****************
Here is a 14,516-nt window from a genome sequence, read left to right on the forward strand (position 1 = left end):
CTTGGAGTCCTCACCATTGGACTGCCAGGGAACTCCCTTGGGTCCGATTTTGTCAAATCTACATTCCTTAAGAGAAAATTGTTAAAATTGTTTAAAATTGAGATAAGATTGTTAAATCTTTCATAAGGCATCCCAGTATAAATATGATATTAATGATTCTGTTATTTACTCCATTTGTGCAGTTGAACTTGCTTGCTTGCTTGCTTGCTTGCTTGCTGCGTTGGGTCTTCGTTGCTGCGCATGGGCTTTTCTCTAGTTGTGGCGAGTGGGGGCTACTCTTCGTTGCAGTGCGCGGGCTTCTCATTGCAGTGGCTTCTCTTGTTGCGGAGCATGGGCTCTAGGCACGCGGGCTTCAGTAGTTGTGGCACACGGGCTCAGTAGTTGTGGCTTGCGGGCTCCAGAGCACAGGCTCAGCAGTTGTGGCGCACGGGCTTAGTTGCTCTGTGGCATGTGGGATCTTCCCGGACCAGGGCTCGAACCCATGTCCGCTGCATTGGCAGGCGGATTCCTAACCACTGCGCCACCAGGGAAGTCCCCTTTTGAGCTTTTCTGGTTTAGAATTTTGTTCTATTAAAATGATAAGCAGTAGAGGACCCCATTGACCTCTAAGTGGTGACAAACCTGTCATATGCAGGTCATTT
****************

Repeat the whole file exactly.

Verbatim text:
Here is a 14,516-nt window from a genome sequence, read left to right on the forward strand (position 1 = left end):
CTTGGAGTCCTCACCATTGGACTGCCAGGGAACTCCCTTGGGTCCGATTTTGTCAAATCTACATTCCTTAAGAGAAAATTGTTAAAATTGTTTAAAATTGAGATAAGATTGTTAAATCTTTCATAAGGCATCCCAGTATAAATATGATATTAATGATTCTGTTATTTACTCCATTTGTGCAGTTGAACTTGCTTGCTTGCTTGCTTGCTTGCTTGCTGCGTTGGGTCTTCGTTGCTGCGCATGGGCTTTTCTCTAGTTGTGGCGAGTGGGGGCTACTCTTCGTTGCAGTGCGCGGGCTTCTCATTGCAGTGGCTTCTCTTGTTGCGGAGCATGGGCTCTAGGCACGCGGGCTTCAGTAGTTGTGGCACACGGGCTCAGTAGTTGTGGCTTGCGGGCTCCAGAGCACAGGCTCAGCAGTTGTGGCGCACGGGCTTAGTTGCTCTGTGGCATGTGGGATCTTCCCGGACCAGGGCTCGAACCCATGTCCGCTGCATTGGCAGGCGGATTCCTAACCACTGCGCCACCAGGGAAGTCCCCTTTTGAGCTTTTCTGGTTTAGAATTTTGTTCTATTAAAATGATAAGCAGTAGAGGACCCCATTGACCTCTAAGTGGTGACAAACCTGTCATATGCAGGTCATTT